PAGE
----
Glossary of Terms

This will be added to / edited as the course progresses. Many of these concepts are quite complex and hard to define, so don’t worry if you don’t understand them all straight away (& apologies if anything is poorly defined or inaccurate!) If you have any additions / edits you would like to suggest please email m.wood8@newcastle.ac.uk)

Critical Realism – A position adopted in research where a physical reality is affirmed/accepted, but cannot be directly observed or measured, thus the world can only be known through. It argues the way the physical reality is interpreted and represented is dependent on socio-cultural factors

Constructionism – the idea that what we know about the world is produced (not discovered) through discourse and systems of meaning

Empiricism – sees ‘truth’ as accessible using empirical methods (observation, experimentation etc.) leading to scientific knowledge

Epistemology – the study of knowledge, how we go about ‘knowing’ and how this is validated. Empiricism falls within this – the assumption that the truth is accessible through empirical methods & scientific knowledge. Other frameworks, such as postmodernism, reject the idea of a uniform truth

Essentialism – ‘things’ have an essential nature, which are stable and can be identified. An example of this is the idea of personality ‘traits’, which are intrinsic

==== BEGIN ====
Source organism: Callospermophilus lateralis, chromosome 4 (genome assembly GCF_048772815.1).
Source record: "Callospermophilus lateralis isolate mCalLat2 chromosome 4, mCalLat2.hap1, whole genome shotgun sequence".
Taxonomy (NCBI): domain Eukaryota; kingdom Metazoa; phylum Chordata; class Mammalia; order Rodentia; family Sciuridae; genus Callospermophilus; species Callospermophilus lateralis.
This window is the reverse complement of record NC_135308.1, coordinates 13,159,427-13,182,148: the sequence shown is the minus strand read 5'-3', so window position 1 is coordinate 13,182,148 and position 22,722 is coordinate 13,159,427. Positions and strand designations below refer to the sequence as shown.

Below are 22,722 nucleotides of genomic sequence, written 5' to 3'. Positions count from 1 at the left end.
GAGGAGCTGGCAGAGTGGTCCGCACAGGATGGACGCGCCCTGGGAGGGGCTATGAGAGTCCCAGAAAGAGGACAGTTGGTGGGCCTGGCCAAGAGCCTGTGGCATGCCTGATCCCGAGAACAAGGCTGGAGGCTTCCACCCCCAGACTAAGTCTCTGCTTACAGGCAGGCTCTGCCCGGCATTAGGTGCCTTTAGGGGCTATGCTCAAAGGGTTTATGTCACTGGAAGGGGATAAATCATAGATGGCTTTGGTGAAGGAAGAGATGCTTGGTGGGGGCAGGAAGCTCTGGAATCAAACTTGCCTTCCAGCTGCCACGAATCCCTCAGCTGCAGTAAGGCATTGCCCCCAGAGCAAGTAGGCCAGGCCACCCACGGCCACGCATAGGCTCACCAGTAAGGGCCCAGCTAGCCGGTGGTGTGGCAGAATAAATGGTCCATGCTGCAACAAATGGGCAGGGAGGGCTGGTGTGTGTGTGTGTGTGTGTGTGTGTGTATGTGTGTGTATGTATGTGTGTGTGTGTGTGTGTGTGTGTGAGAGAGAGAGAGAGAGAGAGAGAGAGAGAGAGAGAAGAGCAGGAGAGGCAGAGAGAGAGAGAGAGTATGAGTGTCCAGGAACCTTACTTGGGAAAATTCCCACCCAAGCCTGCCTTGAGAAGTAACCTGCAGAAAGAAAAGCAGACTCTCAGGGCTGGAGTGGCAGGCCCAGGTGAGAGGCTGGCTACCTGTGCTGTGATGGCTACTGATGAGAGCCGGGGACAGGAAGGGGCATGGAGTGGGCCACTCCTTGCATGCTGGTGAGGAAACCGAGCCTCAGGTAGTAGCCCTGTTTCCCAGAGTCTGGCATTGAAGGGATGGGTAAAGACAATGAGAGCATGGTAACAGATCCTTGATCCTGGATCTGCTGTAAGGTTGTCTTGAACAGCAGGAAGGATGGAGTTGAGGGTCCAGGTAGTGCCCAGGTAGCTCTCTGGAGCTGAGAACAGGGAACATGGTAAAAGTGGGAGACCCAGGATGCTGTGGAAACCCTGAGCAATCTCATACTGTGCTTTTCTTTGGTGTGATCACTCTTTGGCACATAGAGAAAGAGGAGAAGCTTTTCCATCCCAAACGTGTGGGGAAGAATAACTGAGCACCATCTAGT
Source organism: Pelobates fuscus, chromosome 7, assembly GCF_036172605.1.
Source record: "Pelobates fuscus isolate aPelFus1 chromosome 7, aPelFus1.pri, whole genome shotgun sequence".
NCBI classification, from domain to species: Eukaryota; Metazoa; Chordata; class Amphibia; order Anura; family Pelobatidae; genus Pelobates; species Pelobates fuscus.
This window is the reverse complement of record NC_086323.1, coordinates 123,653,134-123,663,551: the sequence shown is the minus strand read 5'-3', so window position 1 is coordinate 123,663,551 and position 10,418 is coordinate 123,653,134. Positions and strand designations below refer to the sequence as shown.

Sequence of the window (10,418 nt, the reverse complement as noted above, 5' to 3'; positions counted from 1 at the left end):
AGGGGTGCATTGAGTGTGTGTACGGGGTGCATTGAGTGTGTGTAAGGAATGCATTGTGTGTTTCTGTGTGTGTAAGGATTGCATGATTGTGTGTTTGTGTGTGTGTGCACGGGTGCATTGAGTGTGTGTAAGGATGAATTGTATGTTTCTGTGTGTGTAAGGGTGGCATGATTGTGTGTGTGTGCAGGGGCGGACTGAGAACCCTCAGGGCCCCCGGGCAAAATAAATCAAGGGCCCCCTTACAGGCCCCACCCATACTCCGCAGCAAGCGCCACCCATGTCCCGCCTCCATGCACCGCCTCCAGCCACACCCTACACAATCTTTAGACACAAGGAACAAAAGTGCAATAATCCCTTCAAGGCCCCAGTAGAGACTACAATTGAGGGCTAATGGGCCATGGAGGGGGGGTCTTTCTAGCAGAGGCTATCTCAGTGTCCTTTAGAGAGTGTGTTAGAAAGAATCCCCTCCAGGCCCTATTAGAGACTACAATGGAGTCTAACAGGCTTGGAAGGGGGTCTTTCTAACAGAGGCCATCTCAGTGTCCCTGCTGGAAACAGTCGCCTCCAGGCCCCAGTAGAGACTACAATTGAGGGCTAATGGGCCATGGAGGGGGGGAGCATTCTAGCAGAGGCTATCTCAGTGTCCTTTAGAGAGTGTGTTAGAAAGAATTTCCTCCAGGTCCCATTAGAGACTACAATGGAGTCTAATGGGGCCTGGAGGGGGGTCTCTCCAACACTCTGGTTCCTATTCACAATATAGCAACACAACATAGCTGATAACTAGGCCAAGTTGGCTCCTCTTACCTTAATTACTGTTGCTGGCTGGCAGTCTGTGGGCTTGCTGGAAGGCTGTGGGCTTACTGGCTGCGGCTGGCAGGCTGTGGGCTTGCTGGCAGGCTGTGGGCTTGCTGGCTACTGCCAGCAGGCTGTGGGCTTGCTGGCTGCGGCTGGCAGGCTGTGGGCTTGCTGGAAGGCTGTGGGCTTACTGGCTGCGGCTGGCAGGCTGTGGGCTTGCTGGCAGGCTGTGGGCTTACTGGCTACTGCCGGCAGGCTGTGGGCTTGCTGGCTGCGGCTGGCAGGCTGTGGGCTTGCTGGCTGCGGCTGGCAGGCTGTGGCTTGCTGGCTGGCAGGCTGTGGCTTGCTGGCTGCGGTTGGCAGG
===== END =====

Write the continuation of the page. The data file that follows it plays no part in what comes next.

Method – techniques for data collection, data analysis etc – the practical tools one uses for going about research

Methodology – a theoretical framework which sets out an approach for research. Different assumptions guide different methodological approaches, and gives consideration for methods used in research, how one views participants, the role ‘research’ plays, amongst other things. Different methodologies may have altering perspectives on ethics, for instance

Ontology – the study and nature of ‘being’ and reality, falling onto a realist-relativist dimension

Positivism – the idea of identifying valid knowledge through empiricism and the scientific knowledge, the identification of objective ‘facts’ about an observable world, which exists independently of our ways of getting to know it

Reductionism – complex aspects of human activity being broken down into component parts

Realism – the theory of there being an external world, independent of our thoughts and perceptions, which is accessible through research

Reflexivity – a reflection on the researcher’s own position as a researcher, and the way their assumptions shape (and limit) research. This can also include a consideration for how the research was conducted and the methods used.

Relativism – an ontological position asserting that reality exists in relation to culture and society, and is not absolute. All we have is accounts of what reality is

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